Moldova Separatists Say Foil Ukraine-Backed ‘Terror’ Attack – The Moscow Times

Pro-Russian authorities in Moldova’s breakaway region on Thursday accused Kyiv of planning a foiled assassination attempt on the separatists’ leader, fuelling fears of a spillover of the Ukraine conflict.

Kyiv immediately denied the accusations and said any claims that Ukraine was behind an attack in Transnistria was a Kremlin-orchestrated plot.

The leader of the Moscow-backed enclave, Vadim Krasnoselsky, announced he would address residents in a live television broadcast at 18:30 GMT.

Transnistria is a narrow strip of land in the east of the ex-Soviet republic that borders Ukraine. It separated from Moldova after fighting in 1992 and Russia has maintained a contingent of troops there since.

Authorities in Tiraspol, the breakaway region’s administrative center, said they had detained two people and brought a raft of charges against them, including espionage, treason and terror offenses, and plans to commit murder.

Investigators said the suspects were operating “under the direct control and instructions of representatives of the security service of Ukraine (SBU) to carry out the murder of officials”.

They said the members of the sabotage group had planned to carry out the “terrorist act” on a busy road in the center of Tiraspol. The foreign minister earlier said their plan was to detonate explosives near the separatist leader’s motorcade.

“To achieve this goal, the participants of the criminal group prepared a car with Pridnestrovian registration and packed it with explosives,” the regional Investigative Committee said in a statement, using another name for the separatist region.

Kyiv, which has become a close ally of the government in Moldova since the beginning of Russia’s military intervention in Ukraine last year, dismissed the allegations.

Moldova to investigate

“Any statements by representatives … of the fake ‘People’s Republic of Transnistria’ regarding the participation of the SBU in the preparation of a terrorist attack should be considered exclusively as a provocation orchestrated by the Kremlin,” the SBU security services said in a statement.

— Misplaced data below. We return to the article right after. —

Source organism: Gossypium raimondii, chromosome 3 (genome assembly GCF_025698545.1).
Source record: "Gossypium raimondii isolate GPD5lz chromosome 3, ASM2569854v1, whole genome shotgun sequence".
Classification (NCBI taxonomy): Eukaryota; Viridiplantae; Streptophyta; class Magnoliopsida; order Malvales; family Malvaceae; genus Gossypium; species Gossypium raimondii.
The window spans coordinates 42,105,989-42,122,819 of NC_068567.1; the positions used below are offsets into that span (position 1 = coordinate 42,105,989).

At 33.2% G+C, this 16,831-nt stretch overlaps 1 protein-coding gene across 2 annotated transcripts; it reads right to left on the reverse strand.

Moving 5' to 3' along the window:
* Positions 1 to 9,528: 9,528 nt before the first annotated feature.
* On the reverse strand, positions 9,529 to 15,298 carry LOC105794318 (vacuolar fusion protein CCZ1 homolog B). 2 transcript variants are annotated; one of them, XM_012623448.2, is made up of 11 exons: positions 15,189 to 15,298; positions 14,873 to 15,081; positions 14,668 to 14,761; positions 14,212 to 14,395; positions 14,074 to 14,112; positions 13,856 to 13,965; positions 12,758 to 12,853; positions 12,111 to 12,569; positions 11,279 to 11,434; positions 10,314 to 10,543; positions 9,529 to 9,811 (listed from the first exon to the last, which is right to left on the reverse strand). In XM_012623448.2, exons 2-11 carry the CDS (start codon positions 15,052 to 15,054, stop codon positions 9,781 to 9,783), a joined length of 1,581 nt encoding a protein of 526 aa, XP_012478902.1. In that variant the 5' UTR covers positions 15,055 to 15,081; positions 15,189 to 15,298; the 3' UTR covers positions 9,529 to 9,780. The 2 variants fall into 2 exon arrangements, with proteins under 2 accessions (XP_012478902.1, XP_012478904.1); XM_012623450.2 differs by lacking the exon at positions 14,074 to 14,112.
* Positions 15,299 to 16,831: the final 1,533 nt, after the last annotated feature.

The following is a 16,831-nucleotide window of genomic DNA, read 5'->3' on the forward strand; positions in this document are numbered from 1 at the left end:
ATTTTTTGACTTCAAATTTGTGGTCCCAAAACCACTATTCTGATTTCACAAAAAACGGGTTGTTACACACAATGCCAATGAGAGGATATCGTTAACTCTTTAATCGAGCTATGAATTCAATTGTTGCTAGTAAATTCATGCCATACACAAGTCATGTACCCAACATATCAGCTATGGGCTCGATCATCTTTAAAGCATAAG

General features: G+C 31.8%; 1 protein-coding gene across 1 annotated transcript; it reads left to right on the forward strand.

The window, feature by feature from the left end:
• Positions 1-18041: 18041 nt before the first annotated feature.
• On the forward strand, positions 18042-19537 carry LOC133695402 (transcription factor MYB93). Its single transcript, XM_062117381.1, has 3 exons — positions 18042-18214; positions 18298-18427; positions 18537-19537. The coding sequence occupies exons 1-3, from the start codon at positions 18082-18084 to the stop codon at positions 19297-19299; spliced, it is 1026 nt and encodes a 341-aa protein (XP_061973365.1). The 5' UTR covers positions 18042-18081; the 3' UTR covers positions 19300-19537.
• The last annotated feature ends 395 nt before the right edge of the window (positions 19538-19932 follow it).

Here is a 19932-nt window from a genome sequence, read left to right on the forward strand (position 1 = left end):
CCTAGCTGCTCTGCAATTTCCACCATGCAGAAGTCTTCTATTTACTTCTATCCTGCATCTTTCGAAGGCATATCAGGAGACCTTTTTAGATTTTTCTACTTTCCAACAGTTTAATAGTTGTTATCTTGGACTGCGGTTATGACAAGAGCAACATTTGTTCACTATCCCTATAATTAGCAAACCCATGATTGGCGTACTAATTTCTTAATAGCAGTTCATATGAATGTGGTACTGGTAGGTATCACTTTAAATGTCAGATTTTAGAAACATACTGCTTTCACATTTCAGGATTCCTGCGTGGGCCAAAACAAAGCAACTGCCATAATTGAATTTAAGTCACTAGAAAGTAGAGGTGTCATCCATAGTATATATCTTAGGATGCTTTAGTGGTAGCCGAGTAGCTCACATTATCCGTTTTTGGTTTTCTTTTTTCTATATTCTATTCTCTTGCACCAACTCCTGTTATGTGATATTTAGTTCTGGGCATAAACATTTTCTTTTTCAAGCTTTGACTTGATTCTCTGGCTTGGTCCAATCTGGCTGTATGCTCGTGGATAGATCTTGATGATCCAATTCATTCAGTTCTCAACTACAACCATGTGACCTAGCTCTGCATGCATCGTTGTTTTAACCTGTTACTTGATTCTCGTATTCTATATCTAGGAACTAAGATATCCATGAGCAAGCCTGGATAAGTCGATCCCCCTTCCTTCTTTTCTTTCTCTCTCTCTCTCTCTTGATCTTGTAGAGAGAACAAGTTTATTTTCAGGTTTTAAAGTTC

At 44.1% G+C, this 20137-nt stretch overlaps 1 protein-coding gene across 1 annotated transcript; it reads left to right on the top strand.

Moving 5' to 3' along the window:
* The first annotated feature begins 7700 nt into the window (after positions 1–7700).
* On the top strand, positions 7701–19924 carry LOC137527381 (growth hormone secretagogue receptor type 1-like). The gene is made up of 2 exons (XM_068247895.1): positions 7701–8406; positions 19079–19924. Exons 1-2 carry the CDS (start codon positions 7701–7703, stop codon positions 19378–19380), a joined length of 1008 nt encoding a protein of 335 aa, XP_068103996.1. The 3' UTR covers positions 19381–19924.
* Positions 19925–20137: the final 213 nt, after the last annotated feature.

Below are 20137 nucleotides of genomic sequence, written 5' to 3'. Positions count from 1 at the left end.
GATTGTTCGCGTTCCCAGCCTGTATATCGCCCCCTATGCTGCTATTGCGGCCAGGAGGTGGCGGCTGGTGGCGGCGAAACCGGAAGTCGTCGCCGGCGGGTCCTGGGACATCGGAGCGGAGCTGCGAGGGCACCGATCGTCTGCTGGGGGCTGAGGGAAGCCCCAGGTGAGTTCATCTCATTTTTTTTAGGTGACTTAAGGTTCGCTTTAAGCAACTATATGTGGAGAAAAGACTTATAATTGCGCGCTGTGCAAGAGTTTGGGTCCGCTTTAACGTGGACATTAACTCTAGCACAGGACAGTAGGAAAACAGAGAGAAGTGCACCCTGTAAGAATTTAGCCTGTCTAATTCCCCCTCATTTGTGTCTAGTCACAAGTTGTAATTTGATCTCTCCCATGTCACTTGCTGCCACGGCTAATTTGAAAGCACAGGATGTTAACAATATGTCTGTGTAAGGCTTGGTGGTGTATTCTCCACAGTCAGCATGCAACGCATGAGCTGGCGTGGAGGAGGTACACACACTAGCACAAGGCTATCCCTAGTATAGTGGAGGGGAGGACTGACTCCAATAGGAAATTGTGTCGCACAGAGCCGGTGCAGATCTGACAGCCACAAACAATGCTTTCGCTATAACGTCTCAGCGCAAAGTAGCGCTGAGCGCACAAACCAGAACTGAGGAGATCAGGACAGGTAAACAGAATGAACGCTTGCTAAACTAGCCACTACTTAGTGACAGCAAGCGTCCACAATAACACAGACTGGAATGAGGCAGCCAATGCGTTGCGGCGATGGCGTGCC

Officials in the Moldovan capital Chisinau said they were ready to respond to any security threats and that they were investigating the claims of the alleged attack.

“We don’t have confirmation of these things… The government is ready to deal with provocations,” Prime Minister Dorin Recean told reporters.

The government meanwhile said it was “investigating the information about an alleged ‘terrorist’ attack in the Transnistrian region.”

Separatist security officials said earlier that the detained suspects had confessed.

Transnistria’s prosecutor Anatoly Guretsky said they targeted “top officials” in Tiraspol.

“They planned for there to be many victims because the terrorist attack was meant to take place in the centre of the capital.”

State-run television channel First Pridnestrovian said the suspects had planned to detonate a Land Rover with eight kilograms (18 pounds) of explosives.

It also aired images of an alleged perpetrator, a 40-year-old man which the channel reported “received orders from the Ukrainian security services.”

Moldova, a poor country of 2.6 million people with a sizeable Russian minority, has taken a pro-Western turn in recent years, angering Moscow.

Since the launch of the offensive in Ukraine a year ago, the Kremlin has been accused of raising tensions in Transnistria.

In late February, Russia accused Ukraine of stepping up preparations for an attack in Transnistria and vowed to retaliate to any provocation. 

The Moldovan government dismissed the allegations and called for calm. 

Moldovan President Maia Sandu last month accused Russia of plotting to violently overthrow her government through saboteurs disguised as anti-government protesters, claims that Russia denied.

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